Wine pairings for Gigli con Cavolfiore Viola
Cauliflower features prominently in this dish. Cauliflower is fairly bland, so here it is the sum of ingredients that need to be considered to create the best pairing. Together, the parts deliver a savory, earthy dish, especially between the garlic and vegetable broth. Lots of wines will work well here, but Pinot Grigio and Pinot Nero are two varieties I would favor as both have mineral and underbrush flavors that will blend well with this pasta.
Pinot Grigio usually tastes of earth and bruised apples. Some versions can be light and quite low in alcohol, around 12-12.5%. Look for one that falls in the 13-13.5% area. This extra percentage of alcohol will give the wine creaminess and weight on the palate that will better match this dish. These rounder versions will also have medium rather than crisp acidity to mimic the pasta’s mouth-coating qualities. These wines tend to be a bit more expensive, but their extra flavor concentration will be worth it!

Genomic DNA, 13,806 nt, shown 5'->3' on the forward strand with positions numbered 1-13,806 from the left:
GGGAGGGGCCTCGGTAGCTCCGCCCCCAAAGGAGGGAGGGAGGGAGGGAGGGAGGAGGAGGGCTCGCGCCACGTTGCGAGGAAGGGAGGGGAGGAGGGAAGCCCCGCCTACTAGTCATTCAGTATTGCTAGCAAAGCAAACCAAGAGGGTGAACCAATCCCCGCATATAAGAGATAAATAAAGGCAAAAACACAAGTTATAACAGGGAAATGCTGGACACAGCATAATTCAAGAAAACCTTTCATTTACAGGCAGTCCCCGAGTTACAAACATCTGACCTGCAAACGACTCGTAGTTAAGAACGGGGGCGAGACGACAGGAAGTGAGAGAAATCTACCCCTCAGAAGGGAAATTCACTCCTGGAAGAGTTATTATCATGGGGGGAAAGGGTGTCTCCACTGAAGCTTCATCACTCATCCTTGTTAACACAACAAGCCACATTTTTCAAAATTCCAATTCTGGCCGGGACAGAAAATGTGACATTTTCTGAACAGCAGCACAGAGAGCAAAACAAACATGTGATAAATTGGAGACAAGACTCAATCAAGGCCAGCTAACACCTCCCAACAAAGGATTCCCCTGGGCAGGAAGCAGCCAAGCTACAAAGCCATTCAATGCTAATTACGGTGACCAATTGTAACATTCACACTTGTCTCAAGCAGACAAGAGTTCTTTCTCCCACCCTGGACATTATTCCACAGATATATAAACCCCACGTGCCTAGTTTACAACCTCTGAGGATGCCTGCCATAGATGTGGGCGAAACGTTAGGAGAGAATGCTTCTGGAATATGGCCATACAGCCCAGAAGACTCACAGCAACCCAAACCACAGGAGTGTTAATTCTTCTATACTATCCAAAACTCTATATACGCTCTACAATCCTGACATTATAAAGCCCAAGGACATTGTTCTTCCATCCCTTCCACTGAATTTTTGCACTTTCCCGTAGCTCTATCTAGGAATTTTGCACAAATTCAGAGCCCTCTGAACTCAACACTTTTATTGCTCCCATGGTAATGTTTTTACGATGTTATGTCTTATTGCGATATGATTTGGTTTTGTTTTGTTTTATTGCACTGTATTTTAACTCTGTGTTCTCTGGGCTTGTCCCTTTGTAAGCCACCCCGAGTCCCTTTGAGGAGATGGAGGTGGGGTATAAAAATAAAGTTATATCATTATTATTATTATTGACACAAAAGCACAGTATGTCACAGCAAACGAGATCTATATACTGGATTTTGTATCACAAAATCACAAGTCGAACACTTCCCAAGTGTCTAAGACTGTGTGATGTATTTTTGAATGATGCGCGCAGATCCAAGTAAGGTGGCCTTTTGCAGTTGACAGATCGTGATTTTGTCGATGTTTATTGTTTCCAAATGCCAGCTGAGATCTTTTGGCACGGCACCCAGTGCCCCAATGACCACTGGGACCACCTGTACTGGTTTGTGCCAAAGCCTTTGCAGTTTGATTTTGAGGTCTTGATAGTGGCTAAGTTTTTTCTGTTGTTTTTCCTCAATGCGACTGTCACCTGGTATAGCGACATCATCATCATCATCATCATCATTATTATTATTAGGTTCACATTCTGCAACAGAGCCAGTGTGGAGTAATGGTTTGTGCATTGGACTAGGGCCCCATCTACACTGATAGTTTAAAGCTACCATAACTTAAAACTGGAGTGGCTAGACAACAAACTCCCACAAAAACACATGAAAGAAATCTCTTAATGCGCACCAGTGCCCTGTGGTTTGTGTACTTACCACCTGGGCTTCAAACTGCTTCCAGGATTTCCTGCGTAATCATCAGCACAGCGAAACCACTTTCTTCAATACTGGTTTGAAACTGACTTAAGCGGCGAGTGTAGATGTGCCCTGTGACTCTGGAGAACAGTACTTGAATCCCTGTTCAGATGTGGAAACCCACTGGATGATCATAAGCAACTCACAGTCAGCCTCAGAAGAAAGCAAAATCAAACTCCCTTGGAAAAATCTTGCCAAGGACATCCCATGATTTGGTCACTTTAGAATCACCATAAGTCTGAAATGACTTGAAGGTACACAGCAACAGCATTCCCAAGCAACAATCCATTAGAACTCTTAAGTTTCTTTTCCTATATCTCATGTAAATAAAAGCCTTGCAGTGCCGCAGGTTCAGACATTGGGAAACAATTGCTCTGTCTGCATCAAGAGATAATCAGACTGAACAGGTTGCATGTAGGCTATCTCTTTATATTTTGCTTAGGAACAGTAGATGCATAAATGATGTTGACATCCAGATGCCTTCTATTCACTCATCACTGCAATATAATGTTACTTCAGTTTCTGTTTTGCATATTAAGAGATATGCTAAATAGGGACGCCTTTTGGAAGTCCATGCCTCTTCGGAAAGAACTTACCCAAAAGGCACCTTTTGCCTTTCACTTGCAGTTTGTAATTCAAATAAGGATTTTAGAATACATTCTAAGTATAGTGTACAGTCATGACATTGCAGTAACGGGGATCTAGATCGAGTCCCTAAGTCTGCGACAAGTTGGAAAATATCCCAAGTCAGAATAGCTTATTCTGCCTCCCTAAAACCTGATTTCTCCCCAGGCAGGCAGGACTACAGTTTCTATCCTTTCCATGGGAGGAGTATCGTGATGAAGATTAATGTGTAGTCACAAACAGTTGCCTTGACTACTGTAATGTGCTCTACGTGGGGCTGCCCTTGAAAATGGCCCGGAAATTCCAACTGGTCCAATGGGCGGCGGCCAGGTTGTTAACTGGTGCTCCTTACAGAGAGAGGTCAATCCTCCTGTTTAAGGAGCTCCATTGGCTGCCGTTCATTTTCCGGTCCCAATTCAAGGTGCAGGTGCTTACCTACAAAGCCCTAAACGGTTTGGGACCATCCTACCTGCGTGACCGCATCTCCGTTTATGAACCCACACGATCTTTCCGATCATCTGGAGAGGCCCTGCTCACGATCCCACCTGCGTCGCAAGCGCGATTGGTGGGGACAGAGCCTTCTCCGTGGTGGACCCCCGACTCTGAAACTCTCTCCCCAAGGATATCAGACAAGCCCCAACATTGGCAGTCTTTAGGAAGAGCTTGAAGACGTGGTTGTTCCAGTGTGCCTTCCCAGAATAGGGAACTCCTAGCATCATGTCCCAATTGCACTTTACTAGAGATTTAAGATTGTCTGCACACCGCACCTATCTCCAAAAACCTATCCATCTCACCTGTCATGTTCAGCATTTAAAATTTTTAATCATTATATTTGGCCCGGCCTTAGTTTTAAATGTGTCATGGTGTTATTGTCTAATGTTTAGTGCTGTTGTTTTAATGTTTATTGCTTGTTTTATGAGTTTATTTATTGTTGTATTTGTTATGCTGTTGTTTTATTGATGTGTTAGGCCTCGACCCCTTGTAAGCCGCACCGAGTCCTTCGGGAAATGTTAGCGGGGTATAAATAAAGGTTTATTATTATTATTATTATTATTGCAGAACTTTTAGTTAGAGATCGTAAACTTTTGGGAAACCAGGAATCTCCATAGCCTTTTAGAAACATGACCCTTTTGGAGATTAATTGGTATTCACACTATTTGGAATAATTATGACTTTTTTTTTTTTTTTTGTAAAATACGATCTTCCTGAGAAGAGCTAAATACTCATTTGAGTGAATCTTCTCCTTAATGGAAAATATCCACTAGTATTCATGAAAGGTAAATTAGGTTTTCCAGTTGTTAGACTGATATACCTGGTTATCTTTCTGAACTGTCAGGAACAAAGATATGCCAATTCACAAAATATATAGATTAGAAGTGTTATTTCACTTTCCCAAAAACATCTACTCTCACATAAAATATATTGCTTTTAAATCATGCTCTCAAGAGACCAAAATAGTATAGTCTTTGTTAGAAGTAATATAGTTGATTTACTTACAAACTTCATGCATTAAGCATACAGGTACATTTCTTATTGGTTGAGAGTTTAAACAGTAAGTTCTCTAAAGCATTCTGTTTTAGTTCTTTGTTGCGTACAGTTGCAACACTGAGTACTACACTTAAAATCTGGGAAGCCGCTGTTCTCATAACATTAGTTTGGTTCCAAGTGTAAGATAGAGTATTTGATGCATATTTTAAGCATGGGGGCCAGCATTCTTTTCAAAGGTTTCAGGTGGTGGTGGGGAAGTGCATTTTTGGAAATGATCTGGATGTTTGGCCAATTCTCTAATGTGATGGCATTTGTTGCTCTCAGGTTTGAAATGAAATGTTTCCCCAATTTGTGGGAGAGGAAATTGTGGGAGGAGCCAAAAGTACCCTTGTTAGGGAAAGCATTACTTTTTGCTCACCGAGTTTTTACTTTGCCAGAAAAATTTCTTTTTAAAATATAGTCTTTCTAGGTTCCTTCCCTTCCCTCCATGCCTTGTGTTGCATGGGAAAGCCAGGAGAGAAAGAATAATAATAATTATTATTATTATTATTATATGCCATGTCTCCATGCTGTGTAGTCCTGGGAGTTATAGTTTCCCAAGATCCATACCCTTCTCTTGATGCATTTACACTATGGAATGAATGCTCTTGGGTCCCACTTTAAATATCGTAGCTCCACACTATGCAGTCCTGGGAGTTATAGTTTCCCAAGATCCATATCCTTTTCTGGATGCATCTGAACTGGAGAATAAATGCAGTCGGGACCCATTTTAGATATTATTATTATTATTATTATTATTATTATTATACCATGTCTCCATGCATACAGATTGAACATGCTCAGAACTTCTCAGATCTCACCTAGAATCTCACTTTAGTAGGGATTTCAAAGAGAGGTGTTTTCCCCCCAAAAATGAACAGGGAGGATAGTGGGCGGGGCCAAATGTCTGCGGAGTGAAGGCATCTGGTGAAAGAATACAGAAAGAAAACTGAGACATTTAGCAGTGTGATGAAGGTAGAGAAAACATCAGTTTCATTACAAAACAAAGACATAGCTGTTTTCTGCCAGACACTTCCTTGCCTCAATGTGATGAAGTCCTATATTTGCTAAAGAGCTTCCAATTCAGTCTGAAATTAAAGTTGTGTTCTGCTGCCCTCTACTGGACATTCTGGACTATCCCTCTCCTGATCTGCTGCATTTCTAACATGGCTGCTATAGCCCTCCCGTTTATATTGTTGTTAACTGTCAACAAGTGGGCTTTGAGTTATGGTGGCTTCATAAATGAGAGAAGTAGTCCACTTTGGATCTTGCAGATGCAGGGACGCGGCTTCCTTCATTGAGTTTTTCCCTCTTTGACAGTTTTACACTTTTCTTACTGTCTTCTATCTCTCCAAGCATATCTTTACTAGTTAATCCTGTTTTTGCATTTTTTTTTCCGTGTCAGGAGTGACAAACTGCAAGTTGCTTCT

Pinot Nero often smells of barnyard and tree branches. Its fruit flavors range from red cherries to blackberries, and I would favor wines in the brighter red fruit category for this pasta. Different from the Pinot Grigio, Pinot Nero always has mouthwatering acidity, which will give this pairing lift. Pinot Nero usually has soft tannins, which along with the high acidity will cleanse the palate.
Check out our recipe for Gigli con Cavolfiore Viola.
Christy Canterbury, Master of Wine (MW)